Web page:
Favorite films

  • Halloween
  • Where the Sidewalk Ends
  • Risky Business
  • The Cranes Are Flying

Recent activity

All
  • Everything Everywhere All at Once

    ★★★★½

  • No Exit

    ★★★½

  • Jagged Edge

    ★★★★

  • Spencer

    ★★★★½

Recent reviews

More
  • Everything Everywhere All at Once

    Everything Everywhere All at Once

    ★★★★½

    Everything Everywhere All At Once, the second film from the writer-director duo of Dan Kwan and Daniel Scheinert is bigger in every way that their extraordinary debut Swiss Army Man – more ambitious, more accomplished, more sprawling, more sentimental and more difficult to encapsulate in a single sentence or review. The bare bones: Michelle Yeoh plays Evelyn Quan Wang, a disgruntled laundry owner, in a part that was written specifically for her. The film opens with Evelyn, her husband Waymond…

  • No Exit

    No Exit

    ★★★½

    B-pictures have taken on a new life in the wake of the pandemic, partly because they so often depend on claustrophobically sequestered spaces. To some extent, the digital revolution made those spaces seem redundant, since online life collapses any clear sense of physical boundaries, but lockdown has given audiences (especially American audiences) a new awareness of what it means to be constrained in a single place for a sustained amount of time. Directed by Damien Power, off a screenplay by…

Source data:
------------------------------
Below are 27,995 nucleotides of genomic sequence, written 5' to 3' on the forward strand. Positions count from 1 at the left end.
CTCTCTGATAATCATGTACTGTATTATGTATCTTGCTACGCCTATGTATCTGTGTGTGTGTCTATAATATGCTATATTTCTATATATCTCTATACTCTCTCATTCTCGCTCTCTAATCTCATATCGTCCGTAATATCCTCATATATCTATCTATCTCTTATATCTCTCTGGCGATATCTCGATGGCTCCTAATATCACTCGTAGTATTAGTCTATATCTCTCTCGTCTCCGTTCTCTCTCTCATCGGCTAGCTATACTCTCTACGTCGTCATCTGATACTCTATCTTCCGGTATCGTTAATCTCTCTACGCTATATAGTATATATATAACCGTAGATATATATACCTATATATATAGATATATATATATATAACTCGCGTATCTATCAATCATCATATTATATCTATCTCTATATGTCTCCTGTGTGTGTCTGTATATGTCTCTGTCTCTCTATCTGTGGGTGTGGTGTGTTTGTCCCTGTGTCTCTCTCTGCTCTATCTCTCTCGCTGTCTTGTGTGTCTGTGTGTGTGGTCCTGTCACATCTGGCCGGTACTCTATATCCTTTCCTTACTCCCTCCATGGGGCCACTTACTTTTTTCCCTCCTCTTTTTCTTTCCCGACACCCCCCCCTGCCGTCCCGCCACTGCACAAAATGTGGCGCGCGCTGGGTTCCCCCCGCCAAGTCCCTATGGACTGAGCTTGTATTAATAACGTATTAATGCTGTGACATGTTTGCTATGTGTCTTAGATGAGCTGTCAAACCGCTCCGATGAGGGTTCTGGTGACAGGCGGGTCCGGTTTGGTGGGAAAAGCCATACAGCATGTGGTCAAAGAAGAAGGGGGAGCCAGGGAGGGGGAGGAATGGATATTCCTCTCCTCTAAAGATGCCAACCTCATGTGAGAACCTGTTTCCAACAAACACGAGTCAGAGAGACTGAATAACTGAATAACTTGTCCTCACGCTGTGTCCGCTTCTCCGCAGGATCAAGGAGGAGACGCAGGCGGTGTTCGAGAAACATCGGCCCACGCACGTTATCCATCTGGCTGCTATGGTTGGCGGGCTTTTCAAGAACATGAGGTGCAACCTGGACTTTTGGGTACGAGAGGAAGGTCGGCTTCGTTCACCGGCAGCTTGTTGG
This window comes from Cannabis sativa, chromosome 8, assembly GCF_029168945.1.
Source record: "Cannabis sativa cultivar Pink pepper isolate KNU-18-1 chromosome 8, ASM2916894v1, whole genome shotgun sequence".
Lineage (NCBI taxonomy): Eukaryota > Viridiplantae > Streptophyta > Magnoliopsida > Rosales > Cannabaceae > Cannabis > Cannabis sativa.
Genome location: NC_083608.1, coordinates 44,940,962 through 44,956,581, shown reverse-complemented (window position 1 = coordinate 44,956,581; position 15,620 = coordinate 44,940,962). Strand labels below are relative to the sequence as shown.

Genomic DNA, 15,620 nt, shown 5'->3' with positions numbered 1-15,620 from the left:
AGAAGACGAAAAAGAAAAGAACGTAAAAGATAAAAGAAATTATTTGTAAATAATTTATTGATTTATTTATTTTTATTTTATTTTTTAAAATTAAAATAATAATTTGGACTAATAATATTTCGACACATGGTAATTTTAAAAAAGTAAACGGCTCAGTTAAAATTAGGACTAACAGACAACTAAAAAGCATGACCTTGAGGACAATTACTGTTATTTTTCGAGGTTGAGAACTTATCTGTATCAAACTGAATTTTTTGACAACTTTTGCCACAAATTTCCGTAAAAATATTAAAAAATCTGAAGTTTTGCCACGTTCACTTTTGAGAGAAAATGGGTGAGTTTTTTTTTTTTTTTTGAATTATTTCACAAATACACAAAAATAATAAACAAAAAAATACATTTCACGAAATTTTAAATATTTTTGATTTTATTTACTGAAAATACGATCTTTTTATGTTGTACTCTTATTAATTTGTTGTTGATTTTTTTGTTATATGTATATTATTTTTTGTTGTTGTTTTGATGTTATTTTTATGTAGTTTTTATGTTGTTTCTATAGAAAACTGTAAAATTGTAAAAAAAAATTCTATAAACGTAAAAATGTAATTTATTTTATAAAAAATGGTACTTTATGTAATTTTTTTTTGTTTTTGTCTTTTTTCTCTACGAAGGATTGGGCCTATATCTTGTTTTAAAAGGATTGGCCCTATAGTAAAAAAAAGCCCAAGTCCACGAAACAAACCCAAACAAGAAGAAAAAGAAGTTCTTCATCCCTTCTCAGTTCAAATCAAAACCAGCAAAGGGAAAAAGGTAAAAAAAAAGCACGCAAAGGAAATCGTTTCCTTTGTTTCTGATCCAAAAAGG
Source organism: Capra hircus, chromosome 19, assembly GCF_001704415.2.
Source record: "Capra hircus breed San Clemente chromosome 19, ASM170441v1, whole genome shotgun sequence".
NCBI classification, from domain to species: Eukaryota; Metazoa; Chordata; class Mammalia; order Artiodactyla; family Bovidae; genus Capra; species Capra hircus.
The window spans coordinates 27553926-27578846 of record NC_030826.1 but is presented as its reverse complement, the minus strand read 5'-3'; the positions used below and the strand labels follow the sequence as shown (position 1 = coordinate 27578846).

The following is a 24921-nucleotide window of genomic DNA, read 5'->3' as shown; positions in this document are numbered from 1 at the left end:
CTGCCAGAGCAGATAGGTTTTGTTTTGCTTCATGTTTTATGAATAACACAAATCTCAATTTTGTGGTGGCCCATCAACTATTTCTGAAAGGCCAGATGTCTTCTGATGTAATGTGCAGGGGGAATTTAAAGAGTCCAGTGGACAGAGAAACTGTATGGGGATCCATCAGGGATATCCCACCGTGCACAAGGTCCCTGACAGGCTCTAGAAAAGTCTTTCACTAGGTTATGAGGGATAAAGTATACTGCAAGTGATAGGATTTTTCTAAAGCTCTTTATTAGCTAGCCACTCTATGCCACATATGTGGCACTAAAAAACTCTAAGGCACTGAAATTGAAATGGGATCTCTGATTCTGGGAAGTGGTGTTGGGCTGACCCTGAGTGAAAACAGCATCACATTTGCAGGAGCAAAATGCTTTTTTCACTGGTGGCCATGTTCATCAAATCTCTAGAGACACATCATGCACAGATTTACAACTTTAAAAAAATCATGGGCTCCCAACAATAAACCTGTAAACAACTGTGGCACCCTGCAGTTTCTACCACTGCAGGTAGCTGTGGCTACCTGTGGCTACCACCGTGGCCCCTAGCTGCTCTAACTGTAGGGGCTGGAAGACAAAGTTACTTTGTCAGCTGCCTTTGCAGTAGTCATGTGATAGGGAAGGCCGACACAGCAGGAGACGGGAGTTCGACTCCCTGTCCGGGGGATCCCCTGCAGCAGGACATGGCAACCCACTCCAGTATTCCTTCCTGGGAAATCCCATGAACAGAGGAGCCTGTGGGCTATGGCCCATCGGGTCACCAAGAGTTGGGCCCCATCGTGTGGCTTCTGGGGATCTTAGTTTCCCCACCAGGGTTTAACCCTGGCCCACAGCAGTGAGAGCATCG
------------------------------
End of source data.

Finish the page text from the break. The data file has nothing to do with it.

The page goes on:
Popular reviews

More
  • The Wolf of Wall Street

    The Wolf of Wall Street

    The Wolf of Wall Street is based on the bestselling memoir by Jordan Belfort (Leonardo DiCaprio), which describes how he became one of the richest people in America through sustained security fraud. One of Belfort’s most prominent strategies was to sell worthless stocks to inexperienced customers – in effect, to sell nothing to nobodies – meaning that it was a career that subsisted less on providing goods than in raising the process of circulation itself to a fever pitch. As…

  • Nightcrawler

    Nightcrawler

    A kind of spiritual sequel to End of Watch, Dan Gilroy’s debut feature stars Jake Gyllenhaal as Louis Bloom, a petty criminal who turns his hand to freelance accident and crime scene photography to satisfy his yearnings to become a member of the professional class. Despite being set in Los Angeles, it’s clearly modelled on Michael Mann’s Thief – there’s the same procedural coldness, the same aversion to natural light, the same gravitation towards lurid, tungsten hues and, above all,…